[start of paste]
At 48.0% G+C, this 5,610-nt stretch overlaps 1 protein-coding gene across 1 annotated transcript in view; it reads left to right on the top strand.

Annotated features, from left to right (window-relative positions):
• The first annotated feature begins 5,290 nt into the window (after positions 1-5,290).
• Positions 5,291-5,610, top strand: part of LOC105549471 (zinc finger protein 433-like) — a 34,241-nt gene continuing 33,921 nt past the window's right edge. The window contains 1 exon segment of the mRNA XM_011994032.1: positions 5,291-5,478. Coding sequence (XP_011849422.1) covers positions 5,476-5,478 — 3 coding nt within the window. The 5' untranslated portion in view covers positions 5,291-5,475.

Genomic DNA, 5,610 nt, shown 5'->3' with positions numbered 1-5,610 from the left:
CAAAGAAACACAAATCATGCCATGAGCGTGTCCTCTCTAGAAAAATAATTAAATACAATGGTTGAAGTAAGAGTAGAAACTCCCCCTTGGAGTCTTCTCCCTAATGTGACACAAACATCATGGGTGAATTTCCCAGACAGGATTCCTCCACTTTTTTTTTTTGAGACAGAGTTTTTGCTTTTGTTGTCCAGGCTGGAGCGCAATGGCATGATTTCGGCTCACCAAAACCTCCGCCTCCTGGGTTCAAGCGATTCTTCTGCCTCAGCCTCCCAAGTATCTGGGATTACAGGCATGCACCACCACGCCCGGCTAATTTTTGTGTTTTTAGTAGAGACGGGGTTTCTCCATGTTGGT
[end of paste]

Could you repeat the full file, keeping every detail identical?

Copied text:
At 48.0% G+C, this 5,610-nt stretch overlaps 1 protein-coding gene across 1 annotated transcript in view; it reads left to right on the top strand.

Annotated features, from left to right (window-relative positions):
• The first annotated feature begins 5,290 nt into the window (after positions 1-5,290).
• Positions 5,291-5,610, top strand: part of LOC105549471 (zinc finger protein 433-like) — a 34,241-nt gene continuing 33,921 nt past the window's right edge. The window contains 1 exon segment of the mRNA XM_011994032.1: positions 5,291-5,478. Coding sequence (XP_011849422.1) covers positions 5,476-5,478 — 3 coding nt within the window. The 5' untranslated portion in view covers positions 5,291-5,475.

Genomic DNA, 5,610 nt, shown 5'->3' with positions numbered 1-5,610 from the left:
CAAAGAAACACAAATCATGCCATGAGCGTGTCCTCTCTAGAAAAATAATTAAATACAATGGTTGAAGTAAGAGTAGAAACTCCCCCTTGGAGTCTTCTCCCTAATGTGACACAAACATCATGGGTGAATTTCCCAGACAGGATTCCTCCACTTTTTTTTTTTGAGACAGAGTTTTTGCTTTTGTTGTCCAGGCTGGAGCGCAATGGCATGATTTCGGCTCACCAAAACCTCCGCCTCCTGGGTTCAAGCGATTCTTCTGCCTCAGCCTCCCAAGTATCTGGGATTACAGGCATGCACCACCACGCCCGGCTAATTTTTGTGTTTTTAGTAGAGACGGGGTTTCTCCATGTTGGT